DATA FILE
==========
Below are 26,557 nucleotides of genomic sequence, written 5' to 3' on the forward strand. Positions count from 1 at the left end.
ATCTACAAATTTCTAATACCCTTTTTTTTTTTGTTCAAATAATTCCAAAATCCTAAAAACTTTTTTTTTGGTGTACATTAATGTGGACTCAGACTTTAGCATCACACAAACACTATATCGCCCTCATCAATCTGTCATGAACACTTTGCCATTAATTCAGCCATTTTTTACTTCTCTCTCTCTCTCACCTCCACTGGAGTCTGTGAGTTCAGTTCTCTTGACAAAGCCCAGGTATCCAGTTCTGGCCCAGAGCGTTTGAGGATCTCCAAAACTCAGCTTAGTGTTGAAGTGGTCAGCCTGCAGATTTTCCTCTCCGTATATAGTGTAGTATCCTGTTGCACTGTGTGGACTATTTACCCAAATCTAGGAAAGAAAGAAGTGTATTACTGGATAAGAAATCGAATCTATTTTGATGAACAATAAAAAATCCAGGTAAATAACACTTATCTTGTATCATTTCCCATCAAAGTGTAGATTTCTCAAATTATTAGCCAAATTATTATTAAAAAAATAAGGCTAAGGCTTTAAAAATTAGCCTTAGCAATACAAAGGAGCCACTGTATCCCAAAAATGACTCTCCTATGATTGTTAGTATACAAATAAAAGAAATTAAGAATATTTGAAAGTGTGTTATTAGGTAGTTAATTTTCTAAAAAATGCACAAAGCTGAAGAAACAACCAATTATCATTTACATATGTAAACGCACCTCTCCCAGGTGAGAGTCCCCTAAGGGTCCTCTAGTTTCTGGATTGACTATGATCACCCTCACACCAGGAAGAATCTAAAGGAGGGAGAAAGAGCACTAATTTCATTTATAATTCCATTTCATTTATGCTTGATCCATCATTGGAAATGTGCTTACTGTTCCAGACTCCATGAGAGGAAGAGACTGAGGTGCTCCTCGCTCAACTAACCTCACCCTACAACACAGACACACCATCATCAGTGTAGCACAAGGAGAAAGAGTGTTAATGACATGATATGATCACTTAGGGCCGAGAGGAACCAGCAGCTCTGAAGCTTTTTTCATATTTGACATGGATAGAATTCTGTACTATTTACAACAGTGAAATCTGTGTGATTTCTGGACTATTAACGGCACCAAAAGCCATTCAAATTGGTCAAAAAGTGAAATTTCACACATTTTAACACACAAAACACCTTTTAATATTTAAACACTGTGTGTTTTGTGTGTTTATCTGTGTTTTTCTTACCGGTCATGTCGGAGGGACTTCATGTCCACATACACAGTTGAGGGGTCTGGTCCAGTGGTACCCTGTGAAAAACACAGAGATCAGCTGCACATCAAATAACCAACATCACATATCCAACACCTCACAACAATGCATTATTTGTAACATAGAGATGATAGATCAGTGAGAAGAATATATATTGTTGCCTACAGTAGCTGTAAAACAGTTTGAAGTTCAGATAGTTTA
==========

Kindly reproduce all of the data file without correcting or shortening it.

Below are 26,557 nucleotides of genomic sequence, written 5' to 3' on the forward strand. Positions count from 1 at the left end.
ATCTACAAATTTCTAATACCCTTTTTTTTTTTGTTCAAATAATTCCAAAATCCTAAAAACTTTTTTTTTGGTGTACATTAATGTGGACTCAGACTTTAGCATCACACAAACACTATATCGCCCTCATCAATCTGTCATGAACACTTTGCCATTAATTCAGCCATTTTTTACTTCTCTCTCTCTCTCACCTCCACTGGAGTCTGTGAGTTCAGTTCTCTTGACAAAGCCCAGGTATCCAGTTCTGGCCCAGAGCGTTTGAGGATCTCCAAAACTCAGCTTAGTGTTGAAGTGGTCAGCCTGCAGATTTTCCTCTCCGTATATAGTGTAGTATCCTGTTGCACTGTGTGGACTATTTACCCAAATCTAGGAAAGAAAGAAGTGTATTACTGGATAAGAAATCGAATCTATTTTGATGAACAATAAAAAATCCAGGTAAATAACACTTATCTTGTATCATTTCCCATCAAAGTGTAGATTTCTCAAATTATTAGCCAAATTATTATTAAAAAAATAAGGCTAAGGCTTTAAAAATTAGCCTTAGCAATACAAAGGAGCCACTGTATCCCAAAAATGACTCTCCTATGATTGTTAGTATACAAATAAAAGAAATTAAGAATATTTGAAAGTGTGTTATTAGGTAGTTAATTTTCTAAAAAATGCACAAAGCTGAAGAAACAACCAATTATCATTTACATATGTAAACGCACCTCTCCCAGGTGAGAGTCCCCTAAGGGTCCTCTAGTTTCTGGATTGACTATGATCACCCTCACACCAGGAAGAATCTAAAGGAGGGAGAAAGAGCACTAATTTCATTTATAATTCCATTTCATTTATGCTTGATCCATCATTGGAAATGTGCTTACTGTTCCAGACTCCATGAGAGGAAGAGACTGAGGTGCTCCTCGCTCAACTAACCTCACCCTACAACACAGACACACCATCATCAGTGTAGCACAAGGAGAAAGAGTGTTAATGACATGATATGATCACTTAGGGCCGAGAGGAACCAGCAGCTCTGAAGCTTTTTTCATATTTGACATGGATAGAATTCTGTACTATTTACAACAGTGAAATCTGTGTGATTTCTGGACTATTAACGGCACCAAAAGCCATTCAAATTGGTCAAAAAGTGAAATTTCACACATTTTAACACACAAAACACCTTTTAATATTTAAACACTGTGTGTTTTGTGTGTTTATCTGTGTTTTTCTTACCGGTCATGTCGGAGGGACTTCATGTCCACATACACAGTTGAGGGGTCTGGTCCAGTGGTACCCTGTGAAAAACACAGAGATCAGCTGCACATCAAATAACCAACATCACATATCCAACACCTCACAACAATGCATTATTTGTAACATAGAGATGATAGATCAGTGAGAAGAATATATATTGTTGCCTACAGTAGCTGTAAAACAGTTTGAAGTTCAGATAGTTTA